By Julia Maish |

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“When the moon hits your eye like a big pizza pie, that’s amore.”
— “That’s Amore” (Harry Warren/Jack Brooks, as sung by Dean Martin)

Did you know that Americans collectively consume approximately 100 acres of pizza per day, which translates to 350 slices every second?

That each of us, on average, puts away 46 slices per year?

And that there are more than 60,000 pizzerias in the United States, selling more than three billion pizzas annually?

Pretty amazing, right? Yes, Americans have enjoyed a long love affair with pizza, ever since Italian immigrant Gennaro Lombardi opened the first U.S. pizzeria (actually, grocery store) in Manhattan in 1905. (Its location may have changed since then, but it’s still in business today, reportedly using the very same oven.)

Is pizza really Italian? Well, yes…if you don’t count the big, round flatbreads sold on the streets in ancient Greece. These were eaten plain or topped with oil, herbs, dates, and other non-pizza-like toppings. The word “pizza” didn’t really enter the lexicon until tomatoes (and hence, tomato sauces) made their way to Naples in the 18th century, where they were spread on their version of flatbread and once again served up by vendors as fast food. For a very long time, pizza was considered lowbrow, a meal fit only for the working poor.

A royal visit to Naples in 1889 changed all that. King Umberto I and his queen, bored by the elaborate cuisine they were being served by their elite hosts, caught sight of the pizzas being consumed in the streets and the queen commanded her guard to procure some for her to try. Needless to say, she loved them, and after returning to the royal palace, the queen contacted a local pizza chef who dreamed up a special pizza just for her with toppings in the colors of the Italian flag — tomatoes, mozzarella cheese, and fresh basil. As you might have guessed, her name was Queen Margherita, and that pizza still bears her name.

Queen Margherita di Savoia

(As a side note, Umberto was controversial and wildly unpopular with the Italian people, surviving two assassination attempts before succumbing to a third in 1900. Margherita, on the other hand, had the common touch, and made many public appearances in the provinces, hobnobbing with locals while decked out in native costumes. She lived until 1926, and must have been fun to be around.)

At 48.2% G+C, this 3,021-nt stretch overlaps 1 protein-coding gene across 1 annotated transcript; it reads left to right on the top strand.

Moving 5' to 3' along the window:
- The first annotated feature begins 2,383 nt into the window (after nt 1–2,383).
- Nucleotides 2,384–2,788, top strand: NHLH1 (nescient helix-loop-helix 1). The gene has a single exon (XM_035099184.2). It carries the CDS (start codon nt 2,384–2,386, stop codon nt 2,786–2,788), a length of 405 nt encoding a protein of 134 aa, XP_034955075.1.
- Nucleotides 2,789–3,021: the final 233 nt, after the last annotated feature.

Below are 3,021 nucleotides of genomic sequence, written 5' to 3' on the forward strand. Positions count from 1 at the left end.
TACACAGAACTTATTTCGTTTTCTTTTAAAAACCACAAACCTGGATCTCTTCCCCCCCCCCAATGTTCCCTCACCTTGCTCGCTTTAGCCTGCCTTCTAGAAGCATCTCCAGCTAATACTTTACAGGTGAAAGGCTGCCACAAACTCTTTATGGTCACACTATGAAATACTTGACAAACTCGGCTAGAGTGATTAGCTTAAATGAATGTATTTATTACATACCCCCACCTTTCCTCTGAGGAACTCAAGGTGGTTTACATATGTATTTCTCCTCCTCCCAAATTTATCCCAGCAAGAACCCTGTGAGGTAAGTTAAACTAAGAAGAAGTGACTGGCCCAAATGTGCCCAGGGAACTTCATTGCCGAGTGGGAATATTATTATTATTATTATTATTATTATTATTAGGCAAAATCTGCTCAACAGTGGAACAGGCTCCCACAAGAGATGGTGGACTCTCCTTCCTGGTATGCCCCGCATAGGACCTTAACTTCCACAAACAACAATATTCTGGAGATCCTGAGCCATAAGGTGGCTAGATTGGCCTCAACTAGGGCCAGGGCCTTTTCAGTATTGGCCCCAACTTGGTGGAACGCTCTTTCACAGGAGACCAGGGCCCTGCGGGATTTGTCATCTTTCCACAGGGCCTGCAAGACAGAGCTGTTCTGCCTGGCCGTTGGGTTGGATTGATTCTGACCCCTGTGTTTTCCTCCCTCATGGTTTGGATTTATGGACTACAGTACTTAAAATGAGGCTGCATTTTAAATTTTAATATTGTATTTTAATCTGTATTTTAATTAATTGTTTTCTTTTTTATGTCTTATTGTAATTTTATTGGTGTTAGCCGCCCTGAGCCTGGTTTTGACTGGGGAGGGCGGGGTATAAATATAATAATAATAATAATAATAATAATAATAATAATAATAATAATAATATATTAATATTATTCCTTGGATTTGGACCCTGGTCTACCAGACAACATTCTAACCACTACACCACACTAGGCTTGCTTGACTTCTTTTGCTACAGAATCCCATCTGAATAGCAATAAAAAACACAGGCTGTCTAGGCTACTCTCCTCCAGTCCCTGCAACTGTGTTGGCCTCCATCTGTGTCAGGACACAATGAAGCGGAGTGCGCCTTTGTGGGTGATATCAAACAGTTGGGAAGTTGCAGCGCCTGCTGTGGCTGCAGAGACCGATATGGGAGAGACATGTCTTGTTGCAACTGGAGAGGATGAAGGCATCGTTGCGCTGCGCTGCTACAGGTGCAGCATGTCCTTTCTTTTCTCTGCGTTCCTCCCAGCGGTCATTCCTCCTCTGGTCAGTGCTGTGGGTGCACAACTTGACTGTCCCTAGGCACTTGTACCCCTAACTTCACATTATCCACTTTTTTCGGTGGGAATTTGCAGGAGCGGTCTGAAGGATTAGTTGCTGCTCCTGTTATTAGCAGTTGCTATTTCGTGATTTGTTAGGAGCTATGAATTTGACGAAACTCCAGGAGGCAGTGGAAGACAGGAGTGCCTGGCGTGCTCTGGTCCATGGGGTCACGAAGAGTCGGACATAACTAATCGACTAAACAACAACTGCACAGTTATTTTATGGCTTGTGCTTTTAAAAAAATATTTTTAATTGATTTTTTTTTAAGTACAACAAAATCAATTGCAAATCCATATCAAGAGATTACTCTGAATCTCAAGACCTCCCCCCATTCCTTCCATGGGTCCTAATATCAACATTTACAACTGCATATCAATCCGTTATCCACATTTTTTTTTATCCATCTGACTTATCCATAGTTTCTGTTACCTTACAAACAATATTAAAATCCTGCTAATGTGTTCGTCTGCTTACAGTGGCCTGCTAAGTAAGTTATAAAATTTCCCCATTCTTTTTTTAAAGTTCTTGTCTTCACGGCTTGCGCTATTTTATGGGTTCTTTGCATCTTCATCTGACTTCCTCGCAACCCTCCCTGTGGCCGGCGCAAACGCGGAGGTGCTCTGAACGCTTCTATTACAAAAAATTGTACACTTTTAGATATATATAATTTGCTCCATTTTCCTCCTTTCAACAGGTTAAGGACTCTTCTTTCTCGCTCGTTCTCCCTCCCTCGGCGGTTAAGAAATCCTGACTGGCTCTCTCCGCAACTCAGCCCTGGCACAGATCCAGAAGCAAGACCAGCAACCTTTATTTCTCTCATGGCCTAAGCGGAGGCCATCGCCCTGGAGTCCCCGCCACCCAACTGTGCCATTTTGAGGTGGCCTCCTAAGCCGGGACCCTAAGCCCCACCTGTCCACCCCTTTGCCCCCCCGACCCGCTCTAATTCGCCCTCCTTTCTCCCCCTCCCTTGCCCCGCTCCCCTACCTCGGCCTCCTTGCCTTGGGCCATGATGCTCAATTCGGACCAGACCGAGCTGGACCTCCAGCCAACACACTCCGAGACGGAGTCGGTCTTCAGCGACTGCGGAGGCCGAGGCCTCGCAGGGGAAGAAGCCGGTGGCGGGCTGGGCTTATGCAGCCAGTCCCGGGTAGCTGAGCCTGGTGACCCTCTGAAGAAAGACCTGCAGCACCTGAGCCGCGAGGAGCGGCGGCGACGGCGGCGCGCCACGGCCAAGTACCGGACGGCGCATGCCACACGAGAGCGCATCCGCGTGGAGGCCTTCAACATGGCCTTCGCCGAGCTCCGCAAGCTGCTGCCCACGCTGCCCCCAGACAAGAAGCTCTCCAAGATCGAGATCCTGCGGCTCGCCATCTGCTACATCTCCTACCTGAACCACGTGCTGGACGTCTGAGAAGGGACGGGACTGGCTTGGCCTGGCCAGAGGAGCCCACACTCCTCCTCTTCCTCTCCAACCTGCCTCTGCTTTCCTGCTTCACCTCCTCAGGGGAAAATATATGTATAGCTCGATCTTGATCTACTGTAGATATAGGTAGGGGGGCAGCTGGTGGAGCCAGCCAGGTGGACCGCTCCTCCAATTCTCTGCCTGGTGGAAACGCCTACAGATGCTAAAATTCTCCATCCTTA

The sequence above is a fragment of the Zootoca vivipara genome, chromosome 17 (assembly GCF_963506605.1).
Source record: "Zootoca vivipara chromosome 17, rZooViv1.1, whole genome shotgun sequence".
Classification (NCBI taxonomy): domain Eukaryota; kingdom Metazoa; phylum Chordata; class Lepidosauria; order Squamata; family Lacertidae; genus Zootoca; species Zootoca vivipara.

Once the queen put her royal stamp of approval on pizza, its popularity spread throughout Italy and around the world, thanks to immigrants and their recipes, and today, pizzas are made with a wide variety of toppings that are influenced by local tastes and the availability of ingredients. As food writer Gayle Turim summarizes, “The world of pizza has certainly expanded way beyond Margherita-ville.”

Oh, and deep-dish pizza is known as “Chicago-style” for a reason — as most locals know, it was created at our own Pizzeria Uno in 1943. There is some confusion about who actually came up with the recipe (Uno’s founder Ike Sewell or the restaurant’s original chef Rudy Malnati), but the venue is not in dispute.

More fun pizza facts:

  • Most popular pizza topping? Pepperoni, by a mile. Approximately 37% of people order plain cheese, though. Weirdest pizza toppings, according to Thrillist, include grapes, peanut butter, an entire lobster, metal, and durian, “a fruit described by many as ‘smelling like hot garbage.’” The latter topping is quite popular at a pizzeria in Queens, New York; breath mints are recommended.
  • The largest pizza ever made (December 1990 in Johannesburg, South Africa) measured 123 feet in diameter and was composed of 1,100 pounds of flour, 1,763 pounds of cheese and 1,984 pounds of tomato purée. The most expensive pizza ever made was a mind-boggling Valentine’s Day creation which included toppings such as edible gold, medallions of venison, lobster marinated in cognac, sunblush-tomato sauce, Scottish smoked salmon, and caviar soaked in champagne. It cost $2,745. No word on whether it also came with flowers and candy.
  • Pizza delivery facts: the most popular delivery night is Saturday; as a rule, women are better tippers than men; and pizzas ordered during the evening news are generally called in during the weather segment. Most popular night of the year for pizza delivery? Super Bowl Sunday, followed by New Year's Eve, Halloween, the night before Thanksgiving, and New Year's Day. And the average pizza joint goes through approximately 55 pizza boxes daily.

Check, Please! reviewers have weighed in on many local pizza places over the years — hear what they had to say and give your local one a try: Antico Posto (Oak Brook), Burt's Place (Morton Grove), Calo Ristorante (Andersonville), Caponies Express (food truck), Caponies Trattoria (Dunning/Little Italy), Coalfire (West Loop/Near West Side), Davanti Enoteca (Little Italy), Flo & Santos (South Loop), Forno Rosso (Dunning), I Monelli Trattoria Pizzeria (Lincoln Square), Ignotz's Ristorante (Heart of Italy), La Madia (River North), Marie's Pizza (Albany Park), Piccolo Sogno (Near West Side), Piece Brewery and Pizzeria (Wicker Park/Bucktown), Tazza Italian Ristorante (Homer Glen), Three Aces (Little Italy), Union Pizzeria (Evanston), and Vito & Nick's (Ashburn).

Buon appetito!